Were you read to as a child? Do you have favourite books from childhood? I was lucky to have parents who read to me from birth. I still have many of the books I loved most, sitting on my shelves today. I often had my head in a book and would walk around the house reading. I brought a huge box of books home for the holidays. My parents taught at my school and we had private access to the library during holidays, which was so exciting! I also started writing when I was small and loved to write and illustrate my own books. So, it’s no surprise that I am now a writer, and in particular, an author of children’s books!
Stories have an enormous impact on all of us. Think about a favourite television series – what are the things that make it special to you? Is it characters, plot, the era of the tale, the costumes, the setting? Do you love to read stories in a particular genre and why? What about your favourite songs? Are you a lover of the words and the stories they tell? Or the sound and feeling of the music, or both? The stories you watch, read and listen to, will connect with you on many levels.
For children, books are multi-faceted. Reading to children from birth helps to teach them many things, including language skills, empathy, and early reading skills. They initially pick up the sounds and rythms of words. They learn to care about books and to enjoy reading. They spend close time with you, engaging in an activity that extends their imagination. Stories help develop problem solving skills and grow your children’s brains, develop their social and communication skills, and to learn about their connectedness to others as well as their individuality. As they grow to better understand the stories, they learn important things about life, people and relationships. They develop emotional intelligence and lateral thinking skills.
Just as you might reach for a book that takes you away from reality, children can immerse themselves in other worlds. Just as you might reach for a book that helps you deal with problems, books can support children in understanding and coping with their lives. There are many things to be scared about in the world and books are even more important now, than they ever were – for you and your children. There are also many wonderful things to celebrate and books remind us all about these things too.
Here are 5 tips on how books can support your child’s wellbeing
- Reading offers quiet time together – taking time to read a book with your child offers a closeness that can help both of you unwind at the end of a busy day. It’s a special time to look forward to and it helps you and your children relax before sleep. Lying together reading a book offers opportunity to bring up issues or concerns and can deepen your relationship in a lovely, gentle way.
- Identifying with characters and stories – using characters and/or storylines to connect to things that are happening in your child’s life, and in the world in general, opens up opportunity to discuss those issues. You can choose to focus only lightly on the reality, such as saying, ‘look, Sam the Hen (or whatever the character is) has the same problems we have and see how he is feeling better now?’ Or you can talk more deeply about whatever issues your child might be facing, using the story as a stepping off point. Judge this by your child’s age, their current mental health and your feelings about how much they (and you) can handle.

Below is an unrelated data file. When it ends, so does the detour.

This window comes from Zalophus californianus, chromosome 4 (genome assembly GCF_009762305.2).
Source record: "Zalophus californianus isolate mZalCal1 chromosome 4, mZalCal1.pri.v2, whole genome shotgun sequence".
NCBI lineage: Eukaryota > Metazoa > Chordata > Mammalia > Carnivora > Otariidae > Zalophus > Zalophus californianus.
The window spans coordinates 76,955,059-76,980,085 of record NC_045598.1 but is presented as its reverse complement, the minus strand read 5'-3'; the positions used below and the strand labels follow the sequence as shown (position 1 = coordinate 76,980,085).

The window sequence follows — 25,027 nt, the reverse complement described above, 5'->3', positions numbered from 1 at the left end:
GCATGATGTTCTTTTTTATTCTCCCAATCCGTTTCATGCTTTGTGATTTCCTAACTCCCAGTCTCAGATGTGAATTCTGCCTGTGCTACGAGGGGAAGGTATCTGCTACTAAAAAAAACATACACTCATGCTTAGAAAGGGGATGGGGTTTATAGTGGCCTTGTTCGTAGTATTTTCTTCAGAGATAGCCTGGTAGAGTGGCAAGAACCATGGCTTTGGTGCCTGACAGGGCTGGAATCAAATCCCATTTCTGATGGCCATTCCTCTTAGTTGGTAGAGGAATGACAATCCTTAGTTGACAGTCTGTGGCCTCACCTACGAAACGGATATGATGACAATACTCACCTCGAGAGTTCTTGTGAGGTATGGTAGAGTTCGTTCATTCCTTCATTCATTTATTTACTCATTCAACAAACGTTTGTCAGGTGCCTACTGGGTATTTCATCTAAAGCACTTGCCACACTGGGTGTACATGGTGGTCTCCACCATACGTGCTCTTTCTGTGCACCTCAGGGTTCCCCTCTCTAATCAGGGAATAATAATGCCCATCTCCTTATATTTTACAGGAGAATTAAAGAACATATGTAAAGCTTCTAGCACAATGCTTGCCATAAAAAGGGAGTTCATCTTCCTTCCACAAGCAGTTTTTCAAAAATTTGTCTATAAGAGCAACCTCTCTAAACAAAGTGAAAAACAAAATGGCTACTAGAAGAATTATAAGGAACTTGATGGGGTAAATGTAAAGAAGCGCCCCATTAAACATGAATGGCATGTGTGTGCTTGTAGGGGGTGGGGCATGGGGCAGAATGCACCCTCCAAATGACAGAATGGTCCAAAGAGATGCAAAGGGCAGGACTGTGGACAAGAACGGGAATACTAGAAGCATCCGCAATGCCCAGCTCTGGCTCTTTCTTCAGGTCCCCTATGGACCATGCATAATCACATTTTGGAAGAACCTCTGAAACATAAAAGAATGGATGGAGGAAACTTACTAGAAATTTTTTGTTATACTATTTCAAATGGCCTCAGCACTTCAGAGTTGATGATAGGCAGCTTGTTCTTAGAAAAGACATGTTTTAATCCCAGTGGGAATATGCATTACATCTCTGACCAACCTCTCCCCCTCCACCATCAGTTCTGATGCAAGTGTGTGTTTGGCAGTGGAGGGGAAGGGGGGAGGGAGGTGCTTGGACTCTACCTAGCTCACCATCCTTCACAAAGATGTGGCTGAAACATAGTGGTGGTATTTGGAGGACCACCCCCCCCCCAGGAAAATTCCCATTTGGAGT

- Escape – Reading a book can be all about escaping reality and immersing yourself in another world. You can escape to another place, another time, or another world. Reading is a pleasure and a joy and does not require an internet connection or any fancy equipment! Libraries are wonderful places and it is free to borrow books, so make sure you join up. Supporting local authors by purchasing their books is important for the continuation of our industry, so if you can afford to buy books, please do and build a library for you and your child. It is something to treasure for life.
- An emotional workout – books offer the experience of feeling a range of emotions, and that is very healthy. It also lets your child express feelings they might be having, in a safe way. It opens up conversation about wellbeing and emotional health and deepens your child’s understanding of their own feelings and those of other people. Developing emotional intelligence is so important, especially in our digitally connected world.
- Resilience building – reading stories about how different characters deal with difficult situations can help your child to develop resilience. Everyone faces problems across their lives. Being able to deal with these, understand your reactions, and how to move forwards, grows resilience. Bouncing back from difficult situations and events is vital to mental health and wellbeing. You can have direct discussions about these things, or just allow the story to sink into your child’s heart and mind. The more you read, the more familiar your child will become with the motivations of the characters and how their choices impacted their lives, how they sought help when needed, and how they overcame barriers and problems.
Reading together with your child will bring both of you both many benefits and rewards. With any luck, they will go on to be lifelong readers. And that is one of the biggest gifts you can ever give them.